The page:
Freud initiated the psychoanalytic critique of Surrealism with his remark that what interested him most about the Surrealists was not their unconscious but their conscious. His meaning was that the manifestations of and experiments with psychic automatism highlighted by Surrealists as the liberation of the unconscious were highly structured by ego activity, similar to the activities of the dream censorship in dreams, and that therefore it was in principle a mistake to regard Surrealist poems and other art works as direct manifestations of the unconscious, when they were indeed highly shaped and processed by the ego. In this view, the Surrealists may have been producing great works, but they were products of the conscious, not the unconscious mind, and they deceived themselves with regard to what they were doing with the unconscious. In psychoanalysis proper, the unconscious does not just express itself automatically but can only be uncovered through the analysis of resistance and transference in the psychoanalytic process.
While some individuals and groups on the core and fringes of the Situationist International were Surrealists themselves, others were very critical of the movement, or indeed what remained of the movement in the late 1950s and '60s. The Situationist International could therefore be seen as a break and continuation of the Surrealist praxis.
Timeline of Membership
- Acéphale, a surrealist review created by Georges Bataille, published from 1936 to 1939
- Documents, a surrealist journal edited by Georges Bataille from 1929 to 1930
- Minotaure, a primarily surrealist-oriented publication founded by Albert Skira, published in Paris from 1933 to 1939
- La Révolution surréaliste, a seminal Surrealist publication founded by André Breton, published in Paris from 1924 to 1929
- View, an American art magazine, primarily covering avant-garde and surrealist art, published from 1940 to 1947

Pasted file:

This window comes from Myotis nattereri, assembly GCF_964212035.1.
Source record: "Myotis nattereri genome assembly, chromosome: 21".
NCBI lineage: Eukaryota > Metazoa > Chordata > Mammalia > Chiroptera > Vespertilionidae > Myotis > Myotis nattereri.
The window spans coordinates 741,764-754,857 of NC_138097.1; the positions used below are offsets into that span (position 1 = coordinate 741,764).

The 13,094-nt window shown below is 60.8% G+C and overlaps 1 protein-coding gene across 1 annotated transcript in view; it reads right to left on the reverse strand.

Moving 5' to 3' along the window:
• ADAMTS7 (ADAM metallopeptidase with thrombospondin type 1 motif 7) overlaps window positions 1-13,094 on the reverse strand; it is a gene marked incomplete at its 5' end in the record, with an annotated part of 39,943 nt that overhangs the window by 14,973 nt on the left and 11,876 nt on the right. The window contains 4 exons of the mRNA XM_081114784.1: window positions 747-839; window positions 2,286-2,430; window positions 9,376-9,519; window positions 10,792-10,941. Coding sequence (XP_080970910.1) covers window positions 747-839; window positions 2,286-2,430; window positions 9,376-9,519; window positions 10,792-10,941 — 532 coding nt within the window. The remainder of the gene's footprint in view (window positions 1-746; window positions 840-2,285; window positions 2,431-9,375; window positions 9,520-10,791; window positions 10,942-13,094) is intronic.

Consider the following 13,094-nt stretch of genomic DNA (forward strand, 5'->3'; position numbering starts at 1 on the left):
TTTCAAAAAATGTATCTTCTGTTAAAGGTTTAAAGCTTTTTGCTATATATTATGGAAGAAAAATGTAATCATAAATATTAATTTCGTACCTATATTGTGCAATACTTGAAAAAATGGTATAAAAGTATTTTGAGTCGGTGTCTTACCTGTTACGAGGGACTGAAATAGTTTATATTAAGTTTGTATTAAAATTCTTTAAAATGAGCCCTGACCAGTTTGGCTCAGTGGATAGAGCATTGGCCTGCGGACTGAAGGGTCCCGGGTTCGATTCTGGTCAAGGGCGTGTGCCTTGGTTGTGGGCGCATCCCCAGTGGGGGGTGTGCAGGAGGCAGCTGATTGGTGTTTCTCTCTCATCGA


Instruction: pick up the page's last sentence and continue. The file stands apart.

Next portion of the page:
- VVV, a New York journal published by émigré European surrealists from 1942 through 1944
- Breton, André, Manifestoes of Surrealism containing the first, second and introduction to a possible third manifesto, the novel The Soluble Fish, and political aspects of the Surrealist movement. ISBN 0-472-17900-4 .
- Breton, André, What is Surrealism?: Selected Writings of André Breton. ISBN 0-87348-822-9 .
- Breton, André, Conversations: The Autobiography of Surrealism (Gallimard 1952) (Paragon House English rev. ed. 1993). ISBN 1-56924-970-9.
- Breton, André, The Abridged Dictionary of Surrealism, reprinted
- Bonnet, Marguerite, ed. (1988). Oeuvres complètes, 1:328. Paris: Éditions Gallimard.
- Alexandrian, Sarane. Surrealist Art London: Thames & Hudson, 1970.
- Appollinaire, Guillaume 1917, 1991. Program note for Parade, printed in Oeuvres en prose complètes, 2:865-866, Pierre Caizergues and Michel Décaudin, eds. Paris: Éditions Gallimard.
- Brotchie, Alastair and Gooding, Mel, eds. A Book of Surrealist Games Berkeley, CA: Shambhala, 1995. ISBN 1-57062-084-9.
- Caws, Mary Ann Surrealist Painters and Poets: An Anthology 2001, MIT Press.
- Durozoi, Gerard, History of the Surrealist Movement Translated by Alison Anderson University of Chicago Press. 2004. ISBN 0-226-17411-5.
- Lewis, Helena. Dada Turns Red. Edinburgh, Scotland: University of Ednburgh Press, 1990.
- Lewis, Helena. The Politics Of Surrealism 1988
- Low Mary, Breá Juan, Red Spanish Notebook, City Light Books, Sans Francisco, 1979, ISBN 087286-132-5 http://www.benjamin-peret.org/benjamin-peret/bibliotheque/carnets-de-la-guerre-d_espagne.html
- Melly, George Paris and the Surrealists Thames & Hudson. 1991.
- Moebius, Stephan. Die Zauberlehrlinge. Soziologiegeschichte des Collège de Sociologie. Konstanz: UVK 2006. About the College of Sociology, its members and sociological impacts.
- Nadeau, Maurice. History of Surrealism Cambridge, Mass.: Belknap Press, 1989. ISBN 0-674-40345-2.
André Breton writings
- Manifesto of Surrealism by André Breton. 1924.
- What is Surrealism?'' Lecture by Breton, Brussels 1934
- Dutch Surrealism,
- Dutch Surrealisme on Wikipedia.
- Timeline of Surrealism from Centre Pompidou.
- Le Surréalisme
- Surrealist.com, A general history of the art movement with artist biographies and art.
- Reviewed Surrealism links
Surrealism and politics
- The radical politics of Surrealism, 1919-1950, an article looking at Surrealisms connections to anarchist, socialist and working class politics.
- "Herbert Marcuse and the Surrealist Revolution", an article from Arsenal/Surrealist Subversion.
- "How the Surrealists sold out," The Guardian, 28 March 2007.
- Benjamin Péret.